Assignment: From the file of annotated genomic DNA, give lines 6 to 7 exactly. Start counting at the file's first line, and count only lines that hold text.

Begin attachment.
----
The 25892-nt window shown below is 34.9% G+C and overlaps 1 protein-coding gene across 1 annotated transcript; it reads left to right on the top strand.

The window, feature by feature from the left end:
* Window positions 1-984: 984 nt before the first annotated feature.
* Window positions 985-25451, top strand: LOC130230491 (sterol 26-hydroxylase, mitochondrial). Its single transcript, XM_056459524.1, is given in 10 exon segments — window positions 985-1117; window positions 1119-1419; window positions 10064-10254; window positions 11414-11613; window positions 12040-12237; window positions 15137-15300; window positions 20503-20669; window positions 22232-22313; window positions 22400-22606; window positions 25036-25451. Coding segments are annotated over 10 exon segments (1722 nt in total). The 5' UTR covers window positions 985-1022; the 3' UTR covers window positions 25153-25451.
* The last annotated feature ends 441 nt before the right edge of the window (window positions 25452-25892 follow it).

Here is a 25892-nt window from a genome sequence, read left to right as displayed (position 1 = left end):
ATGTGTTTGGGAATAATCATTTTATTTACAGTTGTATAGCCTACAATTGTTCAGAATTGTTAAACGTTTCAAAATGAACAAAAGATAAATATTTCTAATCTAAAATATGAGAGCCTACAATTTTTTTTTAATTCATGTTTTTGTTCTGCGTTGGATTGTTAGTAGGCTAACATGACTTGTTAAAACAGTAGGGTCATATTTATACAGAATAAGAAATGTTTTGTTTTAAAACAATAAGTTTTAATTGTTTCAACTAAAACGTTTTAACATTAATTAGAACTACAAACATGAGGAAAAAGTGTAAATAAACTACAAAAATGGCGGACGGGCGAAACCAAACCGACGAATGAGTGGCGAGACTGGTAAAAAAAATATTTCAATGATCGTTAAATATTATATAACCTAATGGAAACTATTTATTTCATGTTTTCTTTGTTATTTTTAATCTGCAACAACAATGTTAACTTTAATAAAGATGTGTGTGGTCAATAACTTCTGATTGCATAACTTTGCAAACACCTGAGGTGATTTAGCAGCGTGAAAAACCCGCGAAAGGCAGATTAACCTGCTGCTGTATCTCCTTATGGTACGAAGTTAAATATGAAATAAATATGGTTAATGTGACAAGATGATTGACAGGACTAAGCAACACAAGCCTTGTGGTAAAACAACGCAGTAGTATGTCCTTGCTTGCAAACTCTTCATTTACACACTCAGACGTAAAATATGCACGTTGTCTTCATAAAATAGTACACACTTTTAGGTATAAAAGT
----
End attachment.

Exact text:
Here is a 25892-nt window from a genome sequence, read left to right as displayed (position 1 = left end):
ATGTGTTTGGGAATAATCATTTTATTTACAGTTGTATAGCCTACAATTGTTCAGAATTGTTAAACGTTTCAAAATGAACAAAAGATAAATATTTCTAATCTAAAATATGAGAGCCTACAATTTTTTTTTAATTCATGTTTTTGTTCTGCGTTGGATTGTTAGTAGGCTAACATGACTTGTTAAAACAGTAGGGTCATATTTATACAGAATAAGAAATGTTTTGTTTTAAAACAATAAGTTTTAATTGTTTCAACTAAAACGTTTTAACATTAATTAGAACTACAAACATGAGGAAAAAGTGTAAATAAACTACAAAAATGGCGGACGGGCGAAACCAAACCGACGAATGAGTGGCGAGACTGGTAAAAAAAATATTTCAATGATCGTTAAATATTATATAACCTAATGGAAACTATTTATTTCATGTTTTCTTTGTTATTTTTAATCTGCAACAACAATGTTAACTTTAATAAAGATGTGTGTGGTCAATAACTTCTGATTGCATAACTTTGCAAACACCTGAGGTGATTTAGCAGCGTGAAAAACCCGCGAAAGGCAGATTAACCTGCTGCTGTATCTCCTTATGGTACGAAGTTAAATATGAAATAAATATGGTTAATGTGACAAGATGATTGACAGGACTAAGCAACACAAGCCTTGTGGTAAAACAACGCAGTAGTATGTCCTTGCTTGCAAACTCTTCATTTACACACTCAGACGTAAAATATGCACGTTGTCTTCATAAAATAGTACACACTTTTAGGTATAAAAGT